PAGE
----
Use this URL to cite or link to this record in EThOS: http://ethos.bl.uk/OrderDetails.do?uin=uk.bl.ethos.322739
Title: What the past holds in store : an anthropological study of temporality in a Southern French village.
Author: Hodges, Matthew.
Awarding Body: Goldsmiths College (University of London)
Current Institution: Goldsmiths College (University of London)
Date of Award: 2000
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Abstract:
This thesis examines the diverse and conflicting ways in which the past is invoked in a village in the coastal area of the Aude department, in the Languedoc region of Southern France. The region of Languedoc has been undergoing turbulent, and unpredictable socio- economic change since the development of viticultural capitalism in the 19th century, and since the 1960s has also witnessed the development of a sizeable tourist industry. These factors, along with the proximity of the village to the city of Narbonne, have led over the past 150 years to the creation of a heterogeneous village population. The thesis details the plurality of ways in which the past was temporalised in the village during the fieldwork period (1996-7), taking account of the various social groups present in the village, and their economic activities and life worlds. It also illustrates the relationship between local temporalities and wider socio-economic developments in the region, in particular in relation to the development of a tourist industry that transforms the past into a commodity. The thesis is partly concerned to assess the relationship between these wider socio-economic developments, and the sociality of the village inhabitants. Drawing on recent anthropological work on time, human temporality is viewed as the product of symbolic processes, through which agents make evident, and act upon, the inherently temporal character of existence. In this sense the apprehension and significance of the past is implicated in a dynamic with present action and future orientations, and interpreted accordingly. However, a 'culturalist' perspective is avoided in the thesis by foregrounding the importance of interpreting all human activity as both historically situated, and implicated in wider political economic processes. In this respect, the thesis also pays attention to issues of political economy, and attempts a partial synthesis of different anthropological approaches: the phenomenological, the symbolic, and the materialist.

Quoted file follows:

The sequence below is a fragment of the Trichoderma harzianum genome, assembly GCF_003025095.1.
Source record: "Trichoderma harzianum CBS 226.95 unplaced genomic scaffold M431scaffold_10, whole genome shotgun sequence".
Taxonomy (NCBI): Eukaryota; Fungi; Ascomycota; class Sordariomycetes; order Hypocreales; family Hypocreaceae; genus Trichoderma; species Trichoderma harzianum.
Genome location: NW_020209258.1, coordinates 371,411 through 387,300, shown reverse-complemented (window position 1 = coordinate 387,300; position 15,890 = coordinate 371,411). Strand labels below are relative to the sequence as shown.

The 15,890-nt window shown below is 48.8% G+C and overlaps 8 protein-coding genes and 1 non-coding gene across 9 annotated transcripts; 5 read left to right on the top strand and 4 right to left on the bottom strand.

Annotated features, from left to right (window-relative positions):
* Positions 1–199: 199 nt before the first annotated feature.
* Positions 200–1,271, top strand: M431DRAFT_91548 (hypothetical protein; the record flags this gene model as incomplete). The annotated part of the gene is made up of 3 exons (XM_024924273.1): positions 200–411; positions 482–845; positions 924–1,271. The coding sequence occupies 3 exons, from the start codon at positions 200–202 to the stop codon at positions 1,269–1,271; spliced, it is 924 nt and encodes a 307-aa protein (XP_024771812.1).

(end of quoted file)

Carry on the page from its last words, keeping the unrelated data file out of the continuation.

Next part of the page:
Supervisor: Not available Sponsor: Not available
Qualification Name: Thesis (Ph.D.) Qualification Level: Doctoral
EThOS ID: uk.bl.ethos.322739  DOI: Not available
Keywords: Languedoc; France; Human; Socio-economic change Anthropology Folklore
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